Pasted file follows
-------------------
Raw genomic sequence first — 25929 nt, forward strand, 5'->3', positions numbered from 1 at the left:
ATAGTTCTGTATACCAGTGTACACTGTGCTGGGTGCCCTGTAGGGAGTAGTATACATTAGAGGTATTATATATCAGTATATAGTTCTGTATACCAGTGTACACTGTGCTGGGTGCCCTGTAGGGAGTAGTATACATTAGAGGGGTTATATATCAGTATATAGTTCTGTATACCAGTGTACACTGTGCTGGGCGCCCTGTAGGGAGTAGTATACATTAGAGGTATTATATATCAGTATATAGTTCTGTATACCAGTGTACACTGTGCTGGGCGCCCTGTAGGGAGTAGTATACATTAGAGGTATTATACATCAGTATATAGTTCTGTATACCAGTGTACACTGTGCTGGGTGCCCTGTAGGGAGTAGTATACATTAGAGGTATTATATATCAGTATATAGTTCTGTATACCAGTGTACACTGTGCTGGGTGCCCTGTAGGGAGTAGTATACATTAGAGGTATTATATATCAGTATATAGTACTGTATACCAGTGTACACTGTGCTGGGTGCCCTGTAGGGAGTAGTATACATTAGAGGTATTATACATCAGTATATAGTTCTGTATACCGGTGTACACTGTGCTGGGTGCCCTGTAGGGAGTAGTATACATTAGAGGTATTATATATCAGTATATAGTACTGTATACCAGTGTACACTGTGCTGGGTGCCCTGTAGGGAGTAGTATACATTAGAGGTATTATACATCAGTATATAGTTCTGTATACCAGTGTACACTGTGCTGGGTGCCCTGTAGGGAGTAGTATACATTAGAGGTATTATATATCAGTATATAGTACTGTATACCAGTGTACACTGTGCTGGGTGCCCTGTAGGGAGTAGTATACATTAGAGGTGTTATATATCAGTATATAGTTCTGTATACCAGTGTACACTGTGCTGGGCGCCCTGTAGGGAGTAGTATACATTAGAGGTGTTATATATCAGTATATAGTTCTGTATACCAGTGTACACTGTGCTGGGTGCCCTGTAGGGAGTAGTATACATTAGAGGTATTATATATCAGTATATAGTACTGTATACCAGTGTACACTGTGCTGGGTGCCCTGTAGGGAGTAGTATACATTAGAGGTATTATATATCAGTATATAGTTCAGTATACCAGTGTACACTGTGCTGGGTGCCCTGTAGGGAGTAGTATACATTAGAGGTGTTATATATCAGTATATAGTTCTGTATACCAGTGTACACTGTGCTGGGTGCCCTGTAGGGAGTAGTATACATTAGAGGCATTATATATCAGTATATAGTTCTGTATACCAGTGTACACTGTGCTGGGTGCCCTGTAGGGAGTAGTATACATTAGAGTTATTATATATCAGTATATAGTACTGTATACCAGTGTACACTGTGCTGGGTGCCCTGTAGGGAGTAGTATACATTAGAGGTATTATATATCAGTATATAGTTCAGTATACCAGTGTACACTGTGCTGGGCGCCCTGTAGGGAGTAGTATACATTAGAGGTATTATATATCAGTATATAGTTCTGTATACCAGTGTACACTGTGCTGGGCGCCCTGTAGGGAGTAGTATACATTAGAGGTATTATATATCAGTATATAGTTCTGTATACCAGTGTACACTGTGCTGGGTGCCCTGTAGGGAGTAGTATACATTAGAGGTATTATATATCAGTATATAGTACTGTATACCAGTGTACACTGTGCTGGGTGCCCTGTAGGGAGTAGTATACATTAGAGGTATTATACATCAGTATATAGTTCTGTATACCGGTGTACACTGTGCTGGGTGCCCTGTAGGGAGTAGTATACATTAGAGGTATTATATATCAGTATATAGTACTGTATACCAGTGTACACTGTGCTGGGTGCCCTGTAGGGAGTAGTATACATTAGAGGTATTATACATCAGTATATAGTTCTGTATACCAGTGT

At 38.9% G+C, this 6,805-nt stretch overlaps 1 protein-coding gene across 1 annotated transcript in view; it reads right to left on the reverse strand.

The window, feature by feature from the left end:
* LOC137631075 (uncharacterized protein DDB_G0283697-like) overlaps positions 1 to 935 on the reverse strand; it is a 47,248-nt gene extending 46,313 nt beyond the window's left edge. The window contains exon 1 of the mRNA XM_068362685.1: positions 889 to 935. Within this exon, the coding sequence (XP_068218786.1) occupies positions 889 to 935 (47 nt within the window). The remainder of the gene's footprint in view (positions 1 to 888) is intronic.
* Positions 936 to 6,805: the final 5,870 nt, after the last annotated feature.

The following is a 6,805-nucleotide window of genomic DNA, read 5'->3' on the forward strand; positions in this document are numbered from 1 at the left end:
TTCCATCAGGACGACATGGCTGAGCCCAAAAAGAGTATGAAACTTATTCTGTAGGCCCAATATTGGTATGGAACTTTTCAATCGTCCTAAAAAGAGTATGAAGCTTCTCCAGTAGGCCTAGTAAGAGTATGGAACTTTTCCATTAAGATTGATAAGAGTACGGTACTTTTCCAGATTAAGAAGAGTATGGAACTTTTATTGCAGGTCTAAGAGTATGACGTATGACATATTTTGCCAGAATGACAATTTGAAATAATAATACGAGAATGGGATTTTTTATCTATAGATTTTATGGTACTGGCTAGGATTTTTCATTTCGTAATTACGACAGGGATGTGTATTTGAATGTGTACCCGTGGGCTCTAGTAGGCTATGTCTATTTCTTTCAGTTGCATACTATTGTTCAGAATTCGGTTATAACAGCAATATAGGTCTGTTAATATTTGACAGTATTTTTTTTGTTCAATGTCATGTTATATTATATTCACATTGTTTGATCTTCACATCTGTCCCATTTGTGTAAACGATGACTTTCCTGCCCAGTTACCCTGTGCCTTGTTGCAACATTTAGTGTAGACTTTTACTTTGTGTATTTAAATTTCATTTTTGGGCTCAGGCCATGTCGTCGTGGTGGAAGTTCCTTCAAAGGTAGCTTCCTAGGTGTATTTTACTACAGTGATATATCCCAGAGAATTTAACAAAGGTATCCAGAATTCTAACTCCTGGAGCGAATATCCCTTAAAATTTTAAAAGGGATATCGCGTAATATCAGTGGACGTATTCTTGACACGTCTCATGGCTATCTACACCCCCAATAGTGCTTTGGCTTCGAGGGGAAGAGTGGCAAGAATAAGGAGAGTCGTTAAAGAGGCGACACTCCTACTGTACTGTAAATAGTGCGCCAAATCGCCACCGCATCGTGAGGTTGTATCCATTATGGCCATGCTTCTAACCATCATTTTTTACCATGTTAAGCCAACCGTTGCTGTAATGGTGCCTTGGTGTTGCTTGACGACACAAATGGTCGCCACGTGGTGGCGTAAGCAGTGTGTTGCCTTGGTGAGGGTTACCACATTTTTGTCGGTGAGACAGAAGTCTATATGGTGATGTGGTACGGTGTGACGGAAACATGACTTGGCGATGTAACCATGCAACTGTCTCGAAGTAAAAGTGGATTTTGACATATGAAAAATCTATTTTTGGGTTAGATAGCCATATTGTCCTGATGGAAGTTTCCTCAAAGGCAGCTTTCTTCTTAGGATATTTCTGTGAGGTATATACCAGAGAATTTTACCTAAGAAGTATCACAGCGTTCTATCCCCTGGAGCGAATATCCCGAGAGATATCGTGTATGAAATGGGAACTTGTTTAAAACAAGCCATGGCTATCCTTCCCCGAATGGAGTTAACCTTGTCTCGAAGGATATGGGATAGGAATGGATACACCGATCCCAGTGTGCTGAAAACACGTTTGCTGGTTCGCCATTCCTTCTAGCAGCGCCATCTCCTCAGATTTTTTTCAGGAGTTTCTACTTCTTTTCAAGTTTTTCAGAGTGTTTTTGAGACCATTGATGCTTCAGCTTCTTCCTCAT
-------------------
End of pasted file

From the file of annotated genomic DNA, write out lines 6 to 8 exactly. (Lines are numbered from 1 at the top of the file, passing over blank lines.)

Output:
* Positions 936 to 6,805: the final 5,870 nt, after the last annotated feature.

The following is a 6,805-nucleotide window of genomic DNA, read 5'->3' on the forward strand; positions in this document are numbered from 1 at the left end:
TTCCATCAGGACGACATGGCTGAGCCCAAAAAGAGTATGAAACTTATTCTGTAGGCCCAATATTGGTATGGAACTTTTCAATCGTCCTAAAAAGAGTATGAAGCTTCTCCAGTAGGCCTAGTAAGAGTATGGAACTTTTCCATTAAGATTGATAAGAGTACGGTACTTTTCCAGATTAAGAAGAGTATGGAACTTTTATTGCAGGTCTAAGAGTATGACGTATGACATATTTTGCCAGAATGACAATTTGAAATAATAATACGAGAATGGGATTTTTTATCTATAGATTTTATGGTACTGGCTAGGATTTTTCATTTCGTAATTACGACAGGGATGTGTATTTGAATGTGTACCCGTGGGCTCTAGTAGGCTATGTCTATTTCTTTCAGTTGCATACTATTGTTCAGAATTCGGTTATAACAGCAATATAGGTCTGTTAATATTTGACAGTATTTTTTTTGTTCAATGTCATGTTATATTATATTCACATTGTTTGATCTTCACATCTGTCCCATTTGTGTAAACGATGACTTTCCTGCCCAGTTACCCTGTGCCTTGTTGCAACATTTAGTGTAGACTTTTACTTTGTGTATTTAAATTTCATTTTTGGGCTCAGGCCATGTCGTCGTGGTGGAAGTTCCTTCAAAGGTAGCTTCCTAGGTGTATTTTACTACAGTGATATATCCCAGAGAATTTAACAAAGGTATCCAGAATTCTAACTCCTGGAGCGAATATCCCTTAAAATTTTAAAAGGGATATCGCGTAATATCAGTGGACGTATTCTTGACACGTCTCATGGCTATCTACACCCCCAATAGTGCTTTGGCTTCGAGGGGAAGAGTGGCAAGAATAAGGAGAGTCGTTAAAGAGGCGACACTCCTACTGTACTGTAAATAGTGCGCCAAATCGCCACCGCATCGTGAGGTTGTATCCATTATGGCCATGCTTCTAACCATCATTTTTTACCATGTTAAGCCAACCGTTGCTGTAATGGTGCCTTGGTGTTGCTTGACGACACAAATGGTCGCCACGTGGTGGCGTAAGCAGTGTGTTGCCTTGGTGAGGGTTACCACATTTTTGTCGGTGAGACAGAAGTCTATATGGTGATGTGGTACGGTGTGACGGAAACATGACTTGGCGATGTAACCATGCAACTGTCTCGAAGTAAAAGTGGATTTTGACATATGAAAAATCTATTTTTGGGTTAGATAGCCATATTGTCCTGATGGAAGTTTCCTCAAAGGCAGCTTTCTTCTTAGGATATTTCTGTGAGGTATATACCAGAGAATTTTACCTAAGAAGTATCACAGCGTTCTATCCCCTGGAGCGAATATCCCGAGAGATATCGTGTATGAAATGGGAACTTGTTTAAAACAAGCCATGGCTATCCTTCCCCGAATGGAGTTAACCTTGTCTCGAAGGATATGGGATAGGAATGGATACACCGATCCCAGTGTGCTGAAAACACGTTTGCTGGTTCGCCATTCCTTCTAGCAGCGCCATCTCCTCAGATTTTTTTCAGGAGTTTCTACTTCTTTTCAAGTTTTTCAGAGTGTTTTTGAGACCATTGATGCTTCAGCTTCTTCCTCAT